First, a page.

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-Hemolytic Streptococcal Tonsillopharyngitis in Children
Symptomatic Relapse of Group A
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Clinical Pediatrics
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Symptomatic Relapse of Group A
β-Hemolytic Streptococcal
Tonsillopharyngitis in Children
Janet R. Casey, MD, and Michael E. Pichichero, MD The frequency of symptomatic relapses following var- symptomatic relapse more often with penicillin than ious antibiotic treatments for group A β-hemolytic with cephalosporins (P = .02). Clinicians should be aware streptococcal tonsillopharyngitis was evaluated in that the rate of symptomatic failures after antibiotic 1080 pediatric patients. Within 5 days of completing therapy for group A β-hemolytic streptococcal tonsil- therapy, the rank-order frequency of treatment failures lopharyngitis differs by drug and is not an uncommon was (1) penicillin, (2) amoxicillin, (3) first-generation cephalosporins, (4) β-lactamase stable cephalo-sporins and amoxicillin-clavulanate (P = .005). Retreat- Keywords: streptococcal tonsillopharyngitis; treatment;
ment of symptomatic failures resulted in another In a recent meta-analysis, we found that clinical and bacterial failures after treatment for group A β-hemolytic streptococcal (GABHS) tonsil- Setting and Patients
lopharyngitis with penicillin occur 2 and 3 times Included in this retrospective study were children more frequently, respectively, than with oral aged 2 to 18 years who presented to the Elmwood cephalosporin.1 Our group has also recently reported Pediatric Group in Rochester, New York from a failure rate of 24% with amoxicillin at a daily September 1, 2004 to June 30, 2005, with acute dosage range of 10 to more than 70 mg/kg compared onset of symptoms and signs of GABHS tonsil- with failure rate of 36% with oral penicillin at a daily lopharyngitis (sore throat, fever, headache, abdomi- dosage range of 10 to more than 70 mg/kg2 and a nal pain, vomiting, pharyngeal erythema, tonsillar exudates, and/or tender lymphadenopathy), and who These data were collected as part of clinical had a positive result on a rapid antigen detection trials and raise the question of whether such relatively test or throat culture. Patients were excluded from high rates of failure occur in everyday pediatric prac- study if their symptom complex included rhinorrhea tice and how frequently these patients return for or cough, if antibiotic treatment had been used within care because of symptoms recurrence. We therefore the past 7 days, if there was a diagnosis of GABHS undertook the current study to examine the fre- tonsillopharyngitis within the past 30 days, or if quency of return office visits within 5 and 20 days there was an allergy to penicillins or cephalosporins.
after completion of therapy for GABHS tonsillo-pharyngitis with penicillin, amoxicillin, first-generationcephalosporins, or β-lactamase antibiotics that are Treatment
more stable, such as second-generation or third-generation cephalosporins or amoxicillin-clavulanate.
Children were treated with oral penicillin VK, amox-icillin, cephalexin, cefadroxil, amoxicillin-clavulanate,cefprozil, cefuroxime, cefdinir, or cefpodoxime twice From the University of Rochester School of Medicine, ElmwoodPediatric Group, Rochester, New York.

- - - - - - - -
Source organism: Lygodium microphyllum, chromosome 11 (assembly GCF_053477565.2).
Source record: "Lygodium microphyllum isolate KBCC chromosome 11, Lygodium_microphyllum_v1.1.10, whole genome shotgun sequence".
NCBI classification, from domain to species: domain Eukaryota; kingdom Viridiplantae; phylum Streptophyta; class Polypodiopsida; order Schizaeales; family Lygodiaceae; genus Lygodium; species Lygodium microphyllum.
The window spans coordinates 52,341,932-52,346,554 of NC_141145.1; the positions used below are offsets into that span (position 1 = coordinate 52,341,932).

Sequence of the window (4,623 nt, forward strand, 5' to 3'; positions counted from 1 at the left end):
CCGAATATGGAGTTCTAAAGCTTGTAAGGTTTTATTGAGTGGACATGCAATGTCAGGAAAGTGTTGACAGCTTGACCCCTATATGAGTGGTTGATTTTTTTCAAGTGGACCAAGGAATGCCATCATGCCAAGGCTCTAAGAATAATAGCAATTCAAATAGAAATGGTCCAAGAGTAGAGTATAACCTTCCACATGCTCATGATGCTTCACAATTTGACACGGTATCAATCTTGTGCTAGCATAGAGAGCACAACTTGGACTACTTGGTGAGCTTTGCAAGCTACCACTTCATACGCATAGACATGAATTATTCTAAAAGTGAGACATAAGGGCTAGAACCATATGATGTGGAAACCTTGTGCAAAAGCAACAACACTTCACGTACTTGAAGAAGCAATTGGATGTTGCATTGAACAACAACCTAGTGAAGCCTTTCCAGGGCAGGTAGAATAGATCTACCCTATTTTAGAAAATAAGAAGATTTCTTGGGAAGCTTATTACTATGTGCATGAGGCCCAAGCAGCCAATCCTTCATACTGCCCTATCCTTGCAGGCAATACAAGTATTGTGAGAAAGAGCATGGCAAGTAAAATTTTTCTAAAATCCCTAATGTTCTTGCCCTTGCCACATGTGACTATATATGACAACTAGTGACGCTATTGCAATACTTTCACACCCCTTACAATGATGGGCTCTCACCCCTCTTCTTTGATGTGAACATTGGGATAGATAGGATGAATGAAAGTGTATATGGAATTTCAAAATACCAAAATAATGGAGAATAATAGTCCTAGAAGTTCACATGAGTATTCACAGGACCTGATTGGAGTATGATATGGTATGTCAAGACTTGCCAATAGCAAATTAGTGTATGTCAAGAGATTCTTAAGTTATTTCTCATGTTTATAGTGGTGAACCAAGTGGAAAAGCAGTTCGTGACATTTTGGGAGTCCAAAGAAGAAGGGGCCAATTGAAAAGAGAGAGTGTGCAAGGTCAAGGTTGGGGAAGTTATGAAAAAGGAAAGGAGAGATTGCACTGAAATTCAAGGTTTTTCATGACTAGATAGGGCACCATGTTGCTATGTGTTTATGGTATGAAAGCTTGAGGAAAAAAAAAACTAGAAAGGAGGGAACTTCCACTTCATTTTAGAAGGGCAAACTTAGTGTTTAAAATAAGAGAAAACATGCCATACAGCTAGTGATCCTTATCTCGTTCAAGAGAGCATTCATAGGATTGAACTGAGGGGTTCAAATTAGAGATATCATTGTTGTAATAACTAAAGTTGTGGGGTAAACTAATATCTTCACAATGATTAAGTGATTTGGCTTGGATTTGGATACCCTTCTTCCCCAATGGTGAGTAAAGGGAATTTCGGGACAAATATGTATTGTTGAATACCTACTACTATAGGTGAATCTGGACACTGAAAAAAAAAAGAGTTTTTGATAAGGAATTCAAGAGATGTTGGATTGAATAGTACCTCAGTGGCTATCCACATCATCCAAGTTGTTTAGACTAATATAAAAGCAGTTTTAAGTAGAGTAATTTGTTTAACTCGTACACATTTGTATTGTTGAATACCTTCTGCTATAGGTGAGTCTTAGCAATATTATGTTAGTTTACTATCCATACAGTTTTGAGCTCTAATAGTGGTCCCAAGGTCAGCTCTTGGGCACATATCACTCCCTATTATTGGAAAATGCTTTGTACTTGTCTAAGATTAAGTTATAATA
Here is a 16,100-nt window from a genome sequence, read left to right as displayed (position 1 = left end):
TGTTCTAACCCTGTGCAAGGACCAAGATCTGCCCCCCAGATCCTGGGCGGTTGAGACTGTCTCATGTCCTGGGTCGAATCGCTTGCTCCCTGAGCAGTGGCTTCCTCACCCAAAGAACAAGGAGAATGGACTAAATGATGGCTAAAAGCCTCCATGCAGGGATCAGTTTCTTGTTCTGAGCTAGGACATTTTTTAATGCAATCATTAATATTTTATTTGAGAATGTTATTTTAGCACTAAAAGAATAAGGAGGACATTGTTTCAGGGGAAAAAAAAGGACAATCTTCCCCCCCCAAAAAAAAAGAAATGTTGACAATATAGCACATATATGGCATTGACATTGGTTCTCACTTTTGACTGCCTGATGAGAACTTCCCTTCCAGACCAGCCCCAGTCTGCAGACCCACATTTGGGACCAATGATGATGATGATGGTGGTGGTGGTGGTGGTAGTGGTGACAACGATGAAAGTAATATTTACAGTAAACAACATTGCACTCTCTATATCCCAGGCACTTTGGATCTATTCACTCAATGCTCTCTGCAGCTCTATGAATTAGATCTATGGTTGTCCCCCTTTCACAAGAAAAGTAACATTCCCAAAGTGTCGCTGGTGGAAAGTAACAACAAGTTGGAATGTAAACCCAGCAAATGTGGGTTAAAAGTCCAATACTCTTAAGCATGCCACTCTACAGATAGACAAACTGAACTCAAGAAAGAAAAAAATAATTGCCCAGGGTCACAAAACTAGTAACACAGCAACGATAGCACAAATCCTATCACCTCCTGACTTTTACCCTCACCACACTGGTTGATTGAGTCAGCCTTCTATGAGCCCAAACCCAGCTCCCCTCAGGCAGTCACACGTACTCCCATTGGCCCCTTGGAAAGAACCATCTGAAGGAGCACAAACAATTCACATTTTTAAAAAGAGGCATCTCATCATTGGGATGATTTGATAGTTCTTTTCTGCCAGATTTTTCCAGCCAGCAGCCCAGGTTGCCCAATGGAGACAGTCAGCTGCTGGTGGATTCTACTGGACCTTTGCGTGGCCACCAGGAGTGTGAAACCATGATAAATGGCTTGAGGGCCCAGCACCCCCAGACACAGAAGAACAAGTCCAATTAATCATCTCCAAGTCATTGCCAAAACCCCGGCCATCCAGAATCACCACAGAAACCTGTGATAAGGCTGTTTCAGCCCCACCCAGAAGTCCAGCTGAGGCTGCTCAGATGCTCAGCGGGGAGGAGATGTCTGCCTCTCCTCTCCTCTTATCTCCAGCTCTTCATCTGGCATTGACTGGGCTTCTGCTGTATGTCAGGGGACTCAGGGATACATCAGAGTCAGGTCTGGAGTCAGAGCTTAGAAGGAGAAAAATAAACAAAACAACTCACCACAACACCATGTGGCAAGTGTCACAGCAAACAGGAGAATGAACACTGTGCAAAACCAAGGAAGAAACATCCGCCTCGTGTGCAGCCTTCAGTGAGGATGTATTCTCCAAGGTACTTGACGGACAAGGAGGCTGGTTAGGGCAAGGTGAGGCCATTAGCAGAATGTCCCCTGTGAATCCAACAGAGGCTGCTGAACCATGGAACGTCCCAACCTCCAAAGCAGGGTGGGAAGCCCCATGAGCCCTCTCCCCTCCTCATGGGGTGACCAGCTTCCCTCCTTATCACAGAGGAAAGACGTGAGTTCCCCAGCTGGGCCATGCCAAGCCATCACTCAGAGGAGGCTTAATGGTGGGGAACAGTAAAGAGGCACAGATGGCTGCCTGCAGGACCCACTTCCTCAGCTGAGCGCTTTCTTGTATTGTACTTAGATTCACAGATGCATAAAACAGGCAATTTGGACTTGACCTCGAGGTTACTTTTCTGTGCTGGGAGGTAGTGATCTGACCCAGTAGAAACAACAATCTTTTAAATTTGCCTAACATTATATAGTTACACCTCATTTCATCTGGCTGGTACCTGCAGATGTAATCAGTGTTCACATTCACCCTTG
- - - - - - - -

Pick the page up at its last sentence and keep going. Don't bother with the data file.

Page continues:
daily for 10 days according to the discretion of theprescribing physician. Antibiotic dosage was appro- Address correspondence to: Janet R. Casey, MD, 125 LattimoreRd, Rochester, NY 14620; e-mail [email protected]
priate for weight according to the manufacturers’ Clinical Pediatrics / Vol. 46, No. 4, May 2007 directions. If a patient returned with symptoms consis- failure from group 1 to group 4 favored the β-lactamase tent with GABHS tonsillopharyngitis, a second rapid antigen detection test or throat culture was done. If Among the 182 patients with clinical and bacte- the test confirmed GABHS tonsillopharyngitis, then a rial failure within 20 days of completion of primary second antibiotic treatment course was prescribed.
treatment, penicillin was prescribed for 4 (2%),amoxicillin for 2 (1%), cephalexin or cefadroxil for142 (78%), and a β-lactamase stable antibiotic for Outcomes
34 (19%). The clinical and bacterial failures within Outcomes of interest were the frequency of unsched- 5 days of completion of the second course of antibi- uled return office visits after primary and secondary otic treatment were 2 (50%), 0 (0%), 10 (7%), and treatment of GABHS tonsillopharyngitis because of 2 (6%); and within 5 and 20 days were 2 (50%), 1 (50%), symptoms and signs of GABHS illness.
16 (18%), and 7 (26%) for penicillin, amoxicillin,cephalexin or cefadroxil, and β-lactamase stable anti-biotic, respectively; the frequency of failure was sig- Statistics
nificantly different within 5 days after a second Frequency of unscheduled return office visits because of symptomatic GABHS tonsillopharyngitisfor the primary and secondary antibiotic treatmentregimens was compared using a Fisher exact test Discussion
and a Cochrane Armitage trend test. Significancewas assumed at P < .05.
This study of early symptomatic bacterial failure inGABHS tonsillopharyngitis was done to quantifywhat pediatricians might be seeing in clinical prac- tice. Early symptomatic bacterial failure, within5 days of antibiotic completion, occurred more fre- The analysis included 1080 patients (612 males, 468 quently with penicillin and amoxicillin, less fre- females) with a mean age of 7.6 years. Each patient quently with first-generation cephalosporins, and was assigned to one of 4 groups according to antibiotic least frequently with β-lactamase stable antibiotics.